I'm a very laid back fellow who rarely 'anticipates' movies. I just let movies fill into the theaters at their own pace, and if I have time to see them, all the better. But growing up with Disney's Golden Age with flicks like Beauty and the Beast, I couldn't help but anticipate their first hand-drawn animated movie in years.

I must, however, start by stating what this is really all about; having a black princess. The 'Disney Princess' like is a major cash cow for the company, and they love to play out the different types of princess' they have, the red-head in Ariel, the brunette in Snow White, the Asian in Mulan etc. IF ONLY they had made a movie with a black princess back in the golden age! Think of all the extra appeal the Disney Princess line would have now! And they had actually made a movie set in Africa during this time! They must REALLY be kicking themselves.

And so, here we are back at the drawing board making a new animated feature and its about a black princess. I had a lot of trepidation about this going in, but I was happy to find that this is one of the best movies Disney has ever made.

Without going into spoiler territory, I will say that the plot and pacing of the film is excellent. The fact that John Lasseter is executive producer probably helped. The fact that the Pixar Story Team got a special note of thanks at the end of the credits probably didn't hurt either. Having the same writing/directing pair from The Little Mermaid is probably what made all the difference.

What makes this movie so good is the content. It has a lot of great stuff in it, visuals, music, ideas and relationships, and it never slows down for a second. I'm going to see this multiple times in the theater and buy it on DVD as soon as humanly possible.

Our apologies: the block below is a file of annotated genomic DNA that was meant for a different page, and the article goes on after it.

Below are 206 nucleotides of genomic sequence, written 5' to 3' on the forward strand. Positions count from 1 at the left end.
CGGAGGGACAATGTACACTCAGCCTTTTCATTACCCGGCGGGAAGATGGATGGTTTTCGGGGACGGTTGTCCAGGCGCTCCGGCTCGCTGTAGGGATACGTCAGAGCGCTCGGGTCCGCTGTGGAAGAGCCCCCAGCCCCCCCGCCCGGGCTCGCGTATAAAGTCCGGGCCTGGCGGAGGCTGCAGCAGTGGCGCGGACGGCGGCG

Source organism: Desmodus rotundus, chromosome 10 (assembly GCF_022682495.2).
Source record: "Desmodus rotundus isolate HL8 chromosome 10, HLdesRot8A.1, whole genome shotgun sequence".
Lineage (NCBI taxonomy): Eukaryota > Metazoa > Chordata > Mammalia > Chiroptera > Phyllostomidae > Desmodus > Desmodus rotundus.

NOW, I will go int Spoiler Territory:

I'd like to go over some of my favorite parts of the movie, just to give testament of how wide its breadth is.

1. Race relations. Setting the movie in New Orleans give a perfect excuse to have a black protagonist, yet they don't get bogged down in animosity. Tianna has a rich white girl for a friend-an annoying one at that-but they don't go as far as making her a villain, which would be the easy route.

2. Journey to Oz. The characters take a funloving journey and meet oddball friends, but they don't have to wipe them from existence when its over.

3. They kill a character. For a family film, this takes balls.

4. John Goodman has a cameo.

5. Good music. Its OK to break into song in this world, but they feel never the need to take it more than a verse or two, just to sell a soundtrack album.

6. The Prince. Disney princes have been tragically wooden. With the exception of the Beast, they have had no characterization, leaving the princesses also hollow by association. Here the prince is along for the whole ride.

I could go on, but I've got a ton to do today. I hope everyone sees this film!
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Friday, December 4, 2009

Little Punk People

I'd like to take a few minutes to talk about my friend Daniella. She's been a co-worker of mine at this insurance company for many years, and like myself, her passions lie outside of selling insurance and in the creative sphere.

She make all sorts of custom apparel and crafts, and is a lovely painter. She's started her own online shop with many Google dreams and Youtube wishes. I want the best for her, so if everyone could check it out, I'd be very happy.

Little Punk People